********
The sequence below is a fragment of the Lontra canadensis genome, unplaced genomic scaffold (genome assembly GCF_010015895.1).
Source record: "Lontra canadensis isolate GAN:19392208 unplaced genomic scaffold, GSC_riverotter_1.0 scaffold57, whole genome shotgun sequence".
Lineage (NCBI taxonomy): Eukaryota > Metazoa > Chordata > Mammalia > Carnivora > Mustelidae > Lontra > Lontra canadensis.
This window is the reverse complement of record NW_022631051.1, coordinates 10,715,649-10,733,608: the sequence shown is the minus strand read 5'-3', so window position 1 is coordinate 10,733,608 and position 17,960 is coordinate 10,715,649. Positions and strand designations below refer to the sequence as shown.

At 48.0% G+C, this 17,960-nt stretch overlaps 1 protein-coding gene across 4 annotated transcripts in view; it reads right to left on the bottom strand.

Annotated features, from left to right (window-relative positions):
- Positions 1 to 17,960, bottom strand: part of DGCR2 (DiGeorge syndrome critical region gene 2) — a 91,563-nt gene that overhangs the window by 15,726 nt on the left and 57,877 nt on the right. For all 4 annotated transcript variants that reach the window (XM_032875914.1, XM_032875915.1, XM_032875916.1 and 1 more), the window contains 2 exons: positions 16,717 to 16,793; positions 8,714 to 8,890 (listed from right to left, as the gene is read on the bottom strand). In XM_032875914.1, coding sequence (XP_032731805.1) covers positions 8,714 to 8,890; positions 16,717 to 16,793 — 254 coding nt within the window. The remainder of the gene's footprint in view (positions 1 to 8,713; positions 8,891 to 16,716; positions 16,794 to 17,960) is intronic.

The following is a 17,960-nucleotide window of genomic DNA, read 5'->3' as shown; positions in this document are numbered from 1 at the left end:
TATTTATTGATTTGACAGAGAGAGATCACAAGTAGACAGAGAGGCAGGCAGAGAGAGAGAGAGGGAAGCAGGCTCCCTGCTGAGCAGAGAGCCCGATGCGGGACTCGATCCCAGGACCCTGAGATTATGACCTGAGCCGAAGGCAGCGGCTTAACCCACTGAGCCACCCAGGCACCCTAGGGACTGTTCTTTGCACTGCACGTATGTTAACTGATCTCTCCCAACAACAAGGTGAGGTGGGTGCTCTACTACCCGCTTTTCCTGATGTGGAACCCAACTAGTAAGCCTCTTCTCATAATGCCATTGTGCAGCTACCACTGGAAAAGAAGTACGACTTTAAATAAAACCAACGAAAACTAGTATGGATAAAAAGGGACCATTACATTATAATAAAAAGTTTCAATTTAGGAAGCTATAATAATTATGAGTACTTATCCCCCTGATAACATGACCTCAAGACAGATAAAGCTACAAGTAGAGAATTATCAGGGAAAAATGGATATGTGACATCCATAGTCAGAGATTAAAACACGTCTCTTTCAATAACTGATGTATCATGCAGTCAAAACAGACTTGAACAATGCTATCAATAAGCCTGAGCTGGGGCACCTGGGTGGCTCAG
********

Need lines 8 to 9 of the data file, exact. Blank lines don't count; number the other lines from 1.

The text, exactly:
The following is a 17,960-nucleotide window of genomic DNA, read 5'->3' as shown; positions in this document are numbered from 1 at the left end:
TATTTATTGATTTGACAGAGAGAGATCACAAGTAGACAGAGAGGCAGGCAGAGAGAGAGAGAGGGAAGCAGGCTCCCTGCTGAGCAGAGAGCCCGATGCGGGACTCGATCCCAGGACCCTGAGATTATGACCTGAGCCGAAGGCAGCGGCTTAACCCACTGAGCCACCCAGGCACCCTAGGGACTGTTCTTTGCACTGCACGTATGTTAACTGATCTCTCCCAACAACAAGGTGAGGTGGGTGCTCTACTACCCGCTTTTCCTGATGTGGAACCCAACTAGTAAGCCTCTTCTCATAATGCCATTGTGCAGCTACCACTGGAAAAGAAGTACGACTTTAAATAAAACCAACGAAAACTAGTATGGATAAAAAGGGACCATTACATTATAATAAAAAGTTTCAATTTAGGAAGCTATAATAATTATGAGTACTTATCCCCCTGATAACATGACCTCAAGACAGATAAAGCTACAAGTAGAGAATTATCAGGGAAAAATGGATATGTGACATCCATAGTCAGAGATTAAAACACGTCTCTTTCAATAACTGATGTATCATGCAGTCAAAACAGACTTGAACAATGCTATCAATAAGCCTGAGCTGGGGCACCTGGGTGGCTCAG